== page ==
One school of thought often espoused these days is based that India will end up capturing the low-end export market being vacated by China. This logic is based on the Chinese labour costs going up. The per capita income of China in 2004 was $1498.2 (current US$, World Bank Data). This had jumped nearly five times to $7,593.9 in 2014. Hence, Chinese labour costs have shot up.

A May 2015 news-report in The Economist points out: “The China price is under pressure, though. Since 2001, hourly manufacturing wages in China have risen by an average of 12% a year…Some believe this means that China’s days as a manufacturing powerhouse are numbered.”

In 2013, Asia as a whole accounted for 46.5% of global manufacturing output. China accounted for half of Asia’s output.
With increasing labour costs the low end manufacturing may no longer be viable. As an example, The Economist points out: “Garments are a natural first step in the spread of production out of China: they are low-skill, low-cost and highly transportable.”

Is India in a position to capture this low-end manufacturing market which is likely to move out of China? In theory, yes. The per capita income in India in 2014 was at $1595.7, which is close to 79% lower than that of China at $7,593.9.

Hence, as far as labour costs are concerned India is cheaper than China. But there are cheaper options like Bangladesh and Myanmar, which are available to manufacturers. The per capita income of both these countries in 2014 was at $1092.7 and $1203.8 respectively.

Also, the labour cost is just one of the things that manufacturers look at. As Ninan summarises the issue: “China has the enabling factor of a very efficient infrastructure, which will not be replicated in the foreseeable future. Indeed, most producers looking for alternatives to China are not looking at India. Its rigid labour laws remain a handicap, its workers are not always productive, the infrastructure is deficient and dealing with the authorities is a nightmare. Almost all countries in East Asia offer easier working environments.”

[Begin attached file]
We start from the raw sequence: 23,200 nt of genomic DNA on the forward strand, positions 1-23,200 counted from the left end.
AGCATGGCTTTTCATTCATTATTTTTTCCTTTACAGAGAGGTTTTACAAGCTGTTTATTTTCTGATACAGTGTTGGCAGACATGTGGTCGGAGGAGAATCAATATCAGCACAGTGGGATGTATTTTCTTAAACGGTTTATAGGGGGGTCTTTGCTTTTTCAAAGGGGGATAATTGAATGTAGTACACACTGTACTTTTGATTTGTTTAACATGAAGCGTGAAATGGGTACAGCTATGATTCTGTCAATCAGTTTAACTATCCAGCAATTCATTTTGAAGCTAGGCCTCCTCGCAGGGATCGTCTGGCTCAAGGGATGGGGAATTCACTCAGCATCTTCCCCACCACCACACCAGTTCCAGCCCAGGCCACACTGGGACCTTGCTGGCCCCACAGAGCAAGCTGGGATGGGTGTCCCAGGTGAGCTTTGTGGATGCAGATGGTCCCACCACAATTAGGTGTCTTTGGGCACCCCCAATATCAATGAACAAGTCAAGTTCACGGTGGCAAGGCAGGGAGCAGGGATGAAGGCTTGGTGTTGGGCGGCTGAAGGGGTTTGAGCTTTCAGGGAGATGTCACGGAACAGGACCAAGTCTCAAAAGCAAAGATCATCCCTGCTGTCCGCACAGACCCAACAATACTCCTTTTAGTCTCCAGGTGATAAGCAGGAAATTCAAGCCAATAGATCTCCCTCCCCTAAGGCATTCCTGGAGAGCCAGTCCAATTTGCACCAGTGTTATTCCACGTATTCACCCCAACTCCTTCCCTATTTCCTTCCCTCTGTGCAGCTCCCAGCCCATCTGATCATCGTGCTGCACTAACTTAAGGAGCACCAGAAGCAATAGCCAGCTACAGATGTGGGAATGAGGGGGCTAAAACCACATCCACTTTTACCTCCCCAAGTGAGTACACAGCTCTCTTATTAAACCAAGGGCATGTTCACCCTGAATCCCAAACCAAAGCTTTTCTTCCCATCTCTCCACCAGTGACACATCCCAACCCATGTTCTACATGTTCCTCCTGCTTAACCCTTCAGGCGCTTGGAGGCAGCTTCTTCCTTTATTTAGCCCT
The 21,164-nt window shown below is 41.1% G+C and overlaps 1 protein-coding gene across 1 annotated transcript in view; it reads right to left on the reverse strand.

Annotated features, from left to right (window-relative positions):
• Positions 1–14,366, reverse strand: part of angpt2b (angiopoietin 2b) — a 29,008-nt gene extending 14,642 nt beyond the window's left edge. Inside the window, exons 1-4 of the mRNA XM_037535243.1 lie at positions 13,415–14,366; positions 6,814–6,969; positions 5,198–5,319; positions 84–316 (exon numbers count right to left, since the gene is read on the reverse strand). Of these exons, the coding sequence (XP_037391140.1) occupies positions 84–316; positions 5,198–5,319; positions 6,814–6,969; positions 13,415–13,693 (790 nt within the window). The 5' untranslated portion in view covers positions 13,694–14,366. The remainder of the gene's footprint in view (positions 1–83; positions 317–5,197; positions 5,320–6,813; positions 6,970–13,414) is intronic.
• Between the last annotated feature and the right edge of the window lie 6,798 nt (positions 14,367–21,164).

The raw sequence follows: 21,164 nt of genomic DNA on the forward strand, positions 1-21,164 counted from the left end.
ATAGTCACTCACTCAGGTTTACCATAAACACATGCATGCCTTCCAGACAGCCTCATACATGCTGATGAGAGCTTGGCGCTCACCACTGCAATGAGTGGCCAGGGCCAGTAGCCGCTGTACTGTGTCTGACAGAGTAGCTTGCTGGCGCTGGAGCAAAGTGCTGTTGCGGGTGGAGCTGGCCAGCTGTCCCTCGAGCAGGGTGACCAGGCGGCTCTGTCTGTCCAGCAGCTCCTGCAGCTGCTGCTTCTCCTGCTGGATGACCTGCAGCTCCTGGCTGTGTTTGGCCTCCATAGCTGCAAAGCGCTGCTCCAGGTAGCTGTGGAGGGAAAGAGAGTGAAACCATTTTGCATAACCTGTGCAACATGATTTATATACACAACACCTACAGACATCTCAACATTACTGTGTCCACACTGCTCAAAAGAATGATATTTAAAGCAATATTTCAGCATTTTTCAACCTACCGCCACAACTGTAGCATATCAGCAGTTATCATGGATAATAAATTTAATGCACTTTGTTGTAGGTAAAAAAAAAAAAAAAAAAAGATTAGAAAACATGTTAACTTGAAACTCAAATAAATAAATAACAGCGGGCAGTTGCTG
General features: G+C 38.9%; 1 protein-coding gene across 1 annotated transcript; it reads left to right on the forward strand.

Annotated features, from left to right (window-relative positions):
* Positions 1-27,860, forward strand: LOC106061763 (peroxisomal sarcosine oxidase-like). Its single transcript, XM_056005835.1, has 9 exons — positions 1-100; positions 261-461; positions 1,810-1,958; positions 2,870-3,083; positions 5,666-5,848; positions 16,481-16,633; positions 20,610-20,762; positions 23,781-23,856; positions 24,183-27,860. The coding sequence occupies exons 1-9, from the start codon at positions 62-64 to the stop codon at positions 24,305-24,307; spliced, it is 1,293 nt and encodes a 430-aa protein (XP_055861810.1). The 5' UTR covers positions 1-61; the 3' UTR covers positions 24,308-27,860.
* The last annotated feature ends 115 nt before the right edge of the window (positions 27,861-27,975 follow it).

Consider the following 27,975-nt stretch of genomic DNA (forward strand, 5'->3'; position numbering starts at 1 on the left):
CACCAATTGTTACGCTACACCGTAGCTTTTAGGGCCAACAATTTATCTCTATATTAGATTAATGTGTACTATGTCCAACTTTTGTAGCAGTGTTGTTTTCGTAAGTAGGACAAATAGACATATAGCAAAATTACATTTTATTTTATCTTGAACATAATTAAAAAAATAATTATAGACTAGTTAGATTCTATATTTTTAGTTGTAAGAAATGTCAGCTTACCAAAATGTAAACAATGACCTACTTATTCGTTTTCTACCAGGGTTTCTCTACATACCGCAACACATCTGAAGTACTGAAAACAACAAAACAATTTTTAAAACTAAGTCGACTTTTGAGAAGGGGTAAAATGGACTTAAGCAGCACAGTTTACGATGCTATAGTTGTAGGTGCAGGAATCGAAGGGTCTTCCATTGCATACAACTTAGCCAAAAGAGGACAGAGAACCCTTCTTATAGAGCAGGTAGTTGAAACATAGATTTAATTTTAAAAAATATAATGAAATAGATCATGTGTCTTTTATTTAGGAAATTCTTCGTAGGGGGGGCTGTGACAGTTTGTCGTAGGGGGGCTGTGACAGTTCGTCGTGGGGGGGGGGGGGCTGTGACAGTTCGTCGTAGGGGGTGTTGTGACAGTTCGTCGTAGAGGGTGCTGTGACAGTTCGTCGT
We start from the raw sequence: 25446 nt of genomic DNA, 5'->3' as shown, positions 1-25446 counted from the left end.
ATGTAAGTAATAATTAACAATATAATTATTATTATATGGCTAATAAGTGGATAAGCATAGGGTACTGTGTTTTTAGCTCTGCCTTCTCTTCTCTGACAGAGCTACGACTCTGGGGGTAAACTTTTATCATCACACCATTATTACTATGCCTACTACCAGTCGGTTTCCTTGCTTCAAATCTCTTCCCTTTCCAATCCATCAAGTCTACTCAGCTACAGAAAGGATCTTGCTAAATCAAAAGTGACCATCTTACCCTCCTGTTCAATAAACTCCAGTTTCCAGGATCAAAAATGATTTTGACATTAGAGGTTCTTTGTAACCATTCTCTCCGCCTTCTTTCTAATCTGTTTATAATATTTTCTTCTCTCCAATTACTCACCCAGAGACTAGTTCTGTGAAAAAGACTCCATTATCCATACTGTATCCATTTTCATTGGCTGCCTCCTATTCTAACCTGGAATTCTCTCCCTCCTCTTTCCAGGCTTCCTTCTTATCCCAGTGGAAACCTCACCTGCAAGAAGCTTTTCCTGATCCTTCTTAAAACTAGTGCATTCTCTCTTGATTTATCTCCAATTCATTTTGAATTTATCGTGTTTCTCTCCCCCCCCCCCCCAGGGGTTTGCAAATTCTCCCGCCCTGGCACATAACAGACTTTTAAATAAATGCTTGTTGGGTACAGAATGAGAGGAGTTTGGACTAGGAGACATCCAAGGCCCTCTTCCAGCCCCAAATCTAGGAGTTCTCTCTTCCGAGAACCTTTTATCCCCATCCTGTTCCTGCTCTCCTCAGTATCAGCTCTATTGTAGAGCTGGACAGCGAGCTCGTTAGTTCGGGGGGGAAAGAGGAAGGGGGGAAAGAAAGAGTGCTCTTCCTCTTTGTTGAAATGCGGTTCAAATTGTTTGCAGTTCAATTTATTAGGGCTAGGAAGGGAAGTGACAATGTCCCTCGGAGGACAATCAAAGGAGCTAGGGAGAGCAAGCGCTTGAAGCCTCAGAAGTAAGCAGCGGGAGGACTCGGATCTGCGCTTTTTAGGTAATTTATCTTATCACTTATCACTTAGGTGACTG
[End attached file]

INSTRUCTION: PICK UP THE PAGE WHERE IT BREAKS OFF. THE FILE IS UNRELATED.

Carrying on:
The column originally appeared on The Daily Reckoning on Oct 24, 2015

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About vivekkaul
Vivek Kaul is a writer who has worked at senior positions with the Daily News and Analysis(DNA) and The Economic Times, in the past. He is the author of the Easy Money trilogy. Easy Money: The Greatest Ponzi Scheme Ever and How It Is Set to Destroy the Global Financial System , the latest book in the trilogy has just been published. The first two books in the trilogy were published in November 2013 and July 2014 respectively. Both the books were bestsellers on Amazon.com and Amazon.in. Currently he works as an economic commentator and writes regular columns for www.firstpost.com. He is also the India editor of The Daily Reckoning newsletter published by www.equitymaster.com. His writing has appeared across various other publications in India. These include The Times of India, Business Standard,Business Today, Business World, The Hindu, The Hindu Business Line, Indian Management, The Asian Age, Deccan Chronicle, Forbes India, Mutual Fund Insight, The Free Press Journal, Quartz.com, DailyO.in, Business World, Huffington Post and Wealth Insight. In the past he has also been a regular columnist for www.rediff.com. He has lectured at IIM Bangalore, IIM Indore, TA PAI Institute of Management and the Alliance University (Bangalore). He has also taught a course titled Indian Economy to the PGPMX batch of IIM Indore. His areas of interest are the intersection between politics and economics, the international financial crisis, personal finance, marketing and branding, and anything to do with cinema and music. He can be reached at vivek.kaul@gmail.com